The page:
It's kinda crazy that this dude's kid finds out his dad was in a punk band from the internet. It was such a closed chapter in his dad's history that he had never even mentioned it. Cool to see the Livewire Board and peeps I know get a mention on screen. Pops, Minicucci, etc. But anyway...the doc. It's good. It's genuine. It's not amazing. But it's definitely worth watching. Death were amazing.

I've only heard horrible things about their current live shows, though. And from what I saw on the doc...yeah, you don't really need to see em live. They've certainly mellowed as the decades marched on. Stick to the album. Watch the doc. It's streaming on Netflix.

Sunday, December 8, 2013

Jackie Brown

Day two, movie two. Since I'm still sitting on my ass feeling weird due to Percocet, I might as well watch more films.

I've had Jackie Brown in my Netflix queue for a long time. This is the Tarantino film I've seen the least. I hadn't seen this for over a decade and wanted to revisit it. So revisit it I did.

It stands out to me. Feels far less stylized and Tarantino-esque than his other flicks. He's nodding to the blaxploitation genre, but he's not. It stars Pam Grier, but it doesn't ham it up like a throw back to her films from the 70's. It's like a very sober version of Pulp Fiction. Almost reactionary to the flamboyance of Pulp Fiction. Like any Tarantino's unique. Uniquely Quentin, and unique in the truest sense of the word.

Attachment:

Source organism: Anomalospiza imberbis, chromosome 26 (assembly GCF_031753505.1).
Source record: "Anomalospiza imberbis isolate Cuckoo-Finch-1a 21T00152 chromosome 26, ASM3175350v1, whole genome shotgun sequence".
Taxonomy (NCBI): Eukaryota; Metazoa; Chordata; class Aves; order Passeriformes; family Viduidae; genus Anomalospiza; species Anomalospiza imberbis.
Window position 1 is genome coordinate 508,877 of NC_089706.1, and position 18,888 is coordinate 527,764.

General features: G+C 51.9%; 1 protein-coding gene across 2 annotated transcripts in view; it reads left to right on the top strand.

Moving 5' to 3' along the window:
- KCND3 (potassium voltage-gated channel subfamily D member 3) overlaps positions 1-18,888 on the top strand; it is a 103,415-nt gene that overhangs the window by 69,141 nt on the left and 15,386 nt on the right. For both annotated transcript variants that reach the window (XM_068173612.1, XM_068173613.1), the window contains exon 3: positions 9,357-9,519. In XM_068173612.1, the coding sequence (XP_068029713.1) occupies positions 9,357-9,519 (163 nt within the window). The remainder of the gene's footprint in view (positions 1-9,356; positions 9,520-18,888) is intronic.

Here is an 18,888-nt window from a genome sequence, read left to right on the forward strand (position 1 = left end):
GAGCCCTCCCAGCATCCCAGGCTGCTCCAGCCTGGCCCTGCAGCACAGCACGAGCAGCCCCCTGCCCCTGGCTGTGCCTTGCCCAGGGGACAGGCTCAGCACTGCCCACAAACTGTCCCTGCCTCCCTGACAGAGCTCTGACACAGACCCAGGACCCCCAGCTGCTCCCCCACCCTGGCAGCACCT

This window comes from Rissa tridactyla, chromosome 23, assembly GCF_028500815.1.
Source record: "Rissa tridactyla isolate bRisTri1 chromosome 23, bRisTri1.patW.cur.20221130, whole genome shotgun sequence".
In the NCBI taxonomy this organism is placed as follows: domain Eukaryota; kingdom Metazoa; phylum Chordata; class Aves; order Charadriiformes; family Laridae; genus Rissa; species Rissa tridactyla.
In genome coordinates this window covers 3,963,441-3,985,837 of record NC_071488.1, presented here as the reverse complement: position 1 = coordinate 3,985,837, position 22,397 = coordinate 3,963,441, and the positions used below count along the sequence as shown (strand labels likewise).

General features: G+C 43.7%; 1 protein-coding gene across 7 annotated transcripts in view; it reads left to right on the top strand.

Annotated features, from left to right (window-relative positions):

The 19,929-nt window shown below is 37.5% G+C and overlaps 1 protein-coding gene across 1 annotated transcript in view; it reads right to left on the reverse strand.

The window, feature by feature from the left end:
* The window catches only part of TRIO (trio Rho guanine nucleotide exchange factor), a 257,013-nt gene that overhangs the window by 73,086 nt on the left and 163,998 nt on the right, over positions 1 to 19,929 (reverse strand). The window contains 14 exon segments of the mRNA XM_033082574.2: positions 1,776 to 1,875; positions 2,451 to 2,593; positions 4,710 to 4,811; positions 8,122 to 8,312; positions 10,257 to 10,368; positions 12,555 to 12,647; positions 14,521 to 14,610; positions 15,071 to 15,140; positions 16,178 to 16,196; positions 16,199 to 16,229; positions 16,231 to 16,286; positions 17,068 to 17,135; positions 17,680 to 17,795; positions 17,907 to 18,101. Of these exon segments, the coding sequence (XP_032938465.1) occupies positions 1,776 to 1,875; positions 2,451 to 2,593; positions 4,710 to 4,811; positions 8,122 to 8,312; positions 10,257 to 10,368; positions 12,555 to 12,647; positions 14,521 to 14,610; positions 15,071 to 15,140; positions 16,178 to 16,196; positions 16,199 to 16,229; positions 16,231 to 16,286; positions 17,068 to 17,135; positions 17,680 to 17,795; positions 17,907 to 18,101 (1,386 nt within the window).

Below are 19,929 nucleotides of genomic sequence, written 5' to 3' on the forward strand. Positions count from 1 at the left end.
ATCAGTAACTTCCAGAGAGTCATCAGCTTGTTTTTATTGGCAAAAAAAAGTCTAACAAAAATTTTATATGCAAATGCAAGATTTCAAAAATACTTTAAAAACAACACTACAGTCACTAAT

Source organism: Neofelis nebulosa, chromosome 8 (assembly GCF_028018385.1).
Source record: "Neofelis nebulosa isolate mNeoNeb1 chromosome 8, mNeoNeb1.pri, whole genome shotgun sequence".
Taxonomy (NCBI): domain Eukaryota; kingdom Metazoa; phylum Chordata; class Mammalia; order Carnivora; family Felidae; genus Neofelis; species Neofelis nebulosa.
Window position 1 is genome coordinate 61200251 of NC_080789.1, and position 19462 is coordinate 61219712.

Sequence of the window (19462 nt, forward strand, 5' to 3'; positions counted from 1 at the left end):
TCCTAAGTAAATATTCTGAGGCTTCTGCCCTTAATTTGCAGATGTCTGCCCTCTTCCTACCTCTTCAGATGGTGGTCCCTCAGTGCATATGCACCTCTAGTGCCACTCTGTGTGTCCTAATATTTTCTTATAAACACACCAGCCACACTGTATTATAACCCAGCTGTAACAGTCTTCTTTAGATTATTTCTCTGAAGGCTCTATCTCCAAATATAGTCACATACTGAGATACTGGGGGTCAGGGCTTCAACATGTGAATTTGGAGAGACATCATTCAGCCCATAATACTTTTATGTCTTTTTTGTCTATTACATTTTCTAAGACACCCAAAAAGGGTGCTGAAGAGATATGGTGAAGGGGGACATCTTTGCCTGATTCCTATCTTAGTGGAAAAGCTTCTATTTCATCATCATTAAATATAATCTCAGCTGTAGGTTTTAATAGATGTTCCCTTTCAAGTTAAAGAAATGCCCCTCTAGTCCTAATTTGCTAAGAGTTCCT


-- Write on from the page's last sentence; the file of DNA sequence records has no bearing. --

Samuel L. Jackson kicks out another incredible performance. Obviously. Quentin can write for Jackson better than anyone can. They're made for each other.

I'm getting tired. So...yeah, you've seen this flick. It was good to watch it again. A good refresher for a good film. I wonder what I'll watch tomorrow.

Saturday, December 7, 2013

Black Sunday (aka Mask of Satan)

It's been a while since I've posted on here. Been so busy with Temple of Void, work, and buying and selling freakin houses! And now I'm laid up due to my ACL surgery, so I've got some time to watch and read.

Tonight I watched Mario Bava's "Black Sunday." 1960 Italian horror. Particularly good cinematography. The edge lighting was exceptional. Such great lighting from beginning to end. Just take a look at the trailer. Beautiful.

It's a flick about vampires and Satanic possession. There are some gnarly scenes for the time, to be honest. It was a great money-maker for A.I.P. No shock there.

Is it good? Ehhh, kinda. This isn't really my genre, but I found it pretty entertaining no less. If you dig this sort of campy, derivative mid-century Italian horror...have at it! I thought it looked awesome.